Is it a bit silly to start worrying about marketing to a generation that can’t even drive let alone dress itself yet? Perhaps—but some marketers have already lampooned the idea of preparing for an onslaught of tyke buyers.

Which tyke buyers are we talking about? Generation Alpha – the children of Millennials, who are beginning to push 40.

While some people may think that looking at a group of toddlers and elementary school kids might be a bit preemptive, keep in mind they’re already accounting for a lot of spending, and they’re influencing their parents’ buying decisions which is important to note. According to this 2016 study from Cartoon Network of all places, children in Australia aged four to 14 already have a lot of spending power – in the billions, to be exact – just through pocket money. Perhaps more importantly, with over 2.5 million Gen Alpha kids being born each week, it’s estimated that this generation will be over 2 billion strong.     

Now, assuming these numbers and trends are only going to continue, that’s a lot of buying power. Plus, we can predict a few behavioral patterns based on the spending habits of their parents—Millennials, who were born into a world where smartphones, screens, tablets, and constant interconnectivity have long since become commonplace.

With that in mind, let’s briefly review how B2C marketers can get ready for Generation Alpha:

More Visual Content

You think millennials are online? No, Generation Alpha puts their rapidly-reaching-middle-age brethren to shame when it comes to staying online. These kids, born in 2010 or after, never log off. They’re the first gen to truly grow up with the modern Internet. Meanwhile, Millennials are the last generation to remember land lines, modems, and playing outside.

You can get guess what that means: Gen Alpha kids know their Instagrams and YouTubes like we know our snap bracelets and starter jackets. In fact, 87 percent of kids in this generation prefer video platforms such as YouTube to television, even as they’re aging. This is anecodotal evidence, but we’ve heard the younger set refer to traditional TV commercials as “Skip Ads.” That’s how online they are.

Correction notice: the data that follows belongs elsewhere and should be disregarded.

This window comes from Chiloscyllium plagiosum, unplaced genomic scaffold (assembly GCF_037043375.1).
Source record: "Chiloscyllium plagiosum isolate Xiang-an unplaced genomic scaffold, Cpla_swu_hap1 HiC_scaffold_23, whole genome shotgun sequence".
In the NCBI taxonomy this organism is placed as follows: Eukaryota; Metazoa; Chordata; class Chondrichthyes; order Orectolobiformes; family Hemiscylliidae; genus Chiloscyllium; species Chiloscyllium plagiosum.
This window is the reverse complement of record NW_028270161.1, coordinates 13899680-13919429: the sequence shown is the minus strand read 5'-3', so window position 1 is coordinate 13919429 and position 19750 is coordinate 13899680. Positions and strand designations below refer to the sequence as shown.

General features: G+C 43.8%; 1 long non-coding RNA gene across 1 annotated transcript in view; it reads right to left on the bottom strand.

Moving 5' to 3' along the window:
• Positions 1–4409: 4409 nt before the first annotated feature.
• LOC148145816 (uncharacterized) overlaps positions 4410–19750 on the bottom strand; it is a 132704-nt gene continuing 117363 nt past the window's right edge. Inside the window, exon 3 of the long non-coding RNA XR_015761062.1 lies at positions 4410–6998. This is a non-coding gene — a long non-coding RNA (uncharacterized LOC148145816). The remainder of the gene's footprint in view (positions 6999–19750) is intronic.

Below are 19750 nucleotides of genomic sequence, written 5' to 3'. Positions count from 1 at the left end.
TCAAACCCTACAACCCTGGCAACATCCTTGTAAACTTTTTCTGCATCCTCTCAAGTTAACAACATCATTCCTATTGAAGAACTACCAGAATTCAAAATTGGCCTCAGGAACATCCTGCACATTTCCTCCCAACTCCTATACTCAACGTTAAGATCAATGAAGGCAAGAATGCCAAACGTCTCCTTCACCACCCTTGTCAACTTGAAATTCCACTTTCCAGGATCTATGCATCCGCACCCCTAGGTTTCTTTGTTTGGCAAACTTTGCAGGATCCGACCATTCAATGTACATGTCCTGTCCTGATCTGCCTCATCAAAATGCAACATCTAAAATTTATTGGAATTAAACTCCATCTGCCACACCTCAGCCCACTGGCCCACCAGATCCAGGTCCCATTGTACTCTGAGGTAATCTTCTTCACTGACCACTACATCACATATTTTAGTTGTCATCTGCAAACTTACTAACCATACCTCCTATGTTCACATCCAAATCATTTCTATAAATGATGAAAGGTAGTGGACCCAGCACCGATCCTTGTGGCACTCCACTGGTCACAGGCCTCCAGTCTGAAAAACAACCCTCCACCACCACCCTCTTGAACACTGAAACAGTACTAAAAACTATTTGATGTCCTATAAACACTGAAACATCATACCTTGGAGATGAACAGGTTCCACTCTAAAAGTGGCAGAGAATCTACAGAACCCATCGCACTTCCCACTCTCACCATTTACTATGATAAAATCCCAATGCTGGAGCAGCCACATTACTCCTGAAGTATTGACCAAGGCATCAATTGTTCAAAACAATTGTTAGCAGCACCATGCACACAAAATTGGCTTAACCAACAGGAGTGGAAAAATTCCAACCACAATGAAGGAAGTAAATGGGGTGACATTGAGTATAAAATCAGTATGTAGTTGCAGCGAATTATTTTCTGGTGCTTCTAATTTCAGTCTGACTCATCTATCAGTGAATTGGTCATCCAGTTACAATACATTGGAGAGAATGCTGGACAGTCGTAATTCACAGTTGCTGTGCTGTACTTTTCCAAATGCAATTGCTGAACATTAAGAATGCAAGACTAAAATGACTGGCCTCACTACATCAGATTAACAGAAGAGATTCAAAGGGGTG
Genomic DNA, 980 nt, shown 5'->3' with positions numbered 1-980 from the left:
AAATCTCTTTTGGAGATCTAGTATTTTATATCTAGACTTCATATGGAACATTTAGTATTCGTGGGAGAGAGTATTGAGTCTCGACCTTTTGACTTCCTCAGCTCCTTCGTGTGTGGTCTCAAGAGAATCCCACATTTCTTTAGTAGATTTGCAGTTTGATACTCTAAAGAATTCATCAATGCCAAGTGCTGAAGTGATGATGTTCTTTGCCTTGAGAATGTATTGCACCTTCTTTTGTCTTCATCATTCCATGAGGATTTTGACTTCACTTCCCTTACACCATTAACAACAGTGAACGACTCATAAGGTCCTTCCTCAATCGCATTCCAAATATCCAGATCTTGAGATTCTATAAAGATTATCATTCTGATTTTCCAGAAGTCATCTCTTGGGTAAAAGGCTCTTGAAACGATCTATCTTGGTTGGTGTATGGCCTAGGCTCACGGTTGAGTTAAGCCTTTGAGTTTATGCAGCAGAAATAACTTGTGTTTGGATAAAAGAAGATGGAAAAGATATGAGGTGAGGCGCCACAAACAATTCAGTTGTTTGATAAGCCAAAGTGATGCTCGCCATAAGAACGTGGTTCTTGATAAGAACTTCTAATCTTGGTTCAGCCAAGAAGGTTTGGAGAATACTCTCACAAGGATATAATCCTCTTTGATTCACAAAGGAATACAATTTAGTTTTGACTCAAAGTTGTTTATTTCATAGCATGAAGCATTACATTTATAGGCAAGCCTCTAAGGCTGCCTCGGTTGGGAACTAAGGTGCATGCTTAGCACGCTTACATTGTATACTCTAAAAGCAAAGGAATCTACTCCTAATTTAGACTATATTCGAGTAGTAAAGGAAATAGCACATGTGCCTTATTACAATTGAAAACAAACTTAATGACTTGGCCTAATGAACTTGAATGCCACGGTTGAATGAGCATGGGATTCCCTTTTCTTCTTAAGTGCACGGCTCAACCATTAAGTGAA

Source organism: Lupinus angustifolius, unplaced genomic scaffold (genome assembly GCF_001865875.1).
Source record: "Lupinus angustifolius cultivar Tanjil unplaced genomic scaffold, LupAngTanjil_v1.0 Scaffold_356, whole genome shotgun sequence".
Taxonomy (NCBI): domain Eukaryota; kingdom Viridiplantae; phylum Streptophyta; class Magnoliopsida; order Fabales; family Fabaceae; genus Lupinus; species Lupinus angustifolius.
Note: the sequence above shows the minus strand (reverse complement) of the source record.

Bottom line is, if you haven’t embraced video make it a priority soon.

More Interactive Content

Since they’re born with iPads, Siris, and Joy-Cons in their hands, Gen Alpha are more used to interacting with their devices, and their content, than previous generations. Brands need to create content that they can talk to, toy with, and, basically, engage more with.  

Platforms like Instagram Stories are very interactive. Brands can create highly visual and interactive polls with Instagram Stories, which can either then disappear (to create a feeling of urgency) or stay archived on the top of the profile page.

YouTubers are personalities kids can directly engage with, either through text-based chat or webcam. Commercial brands can host more live video sessions, either on Facebook or YouTube or Twitch, where customers directly ask questions and engage with the audience. If you have the bandwidth, you can create weekly shows or a monthly check-in with audiences. Video game brands such as Capcom are really good at hosting frequent play sessions that show off gameplay, and where developers can answer questions and host giveaways.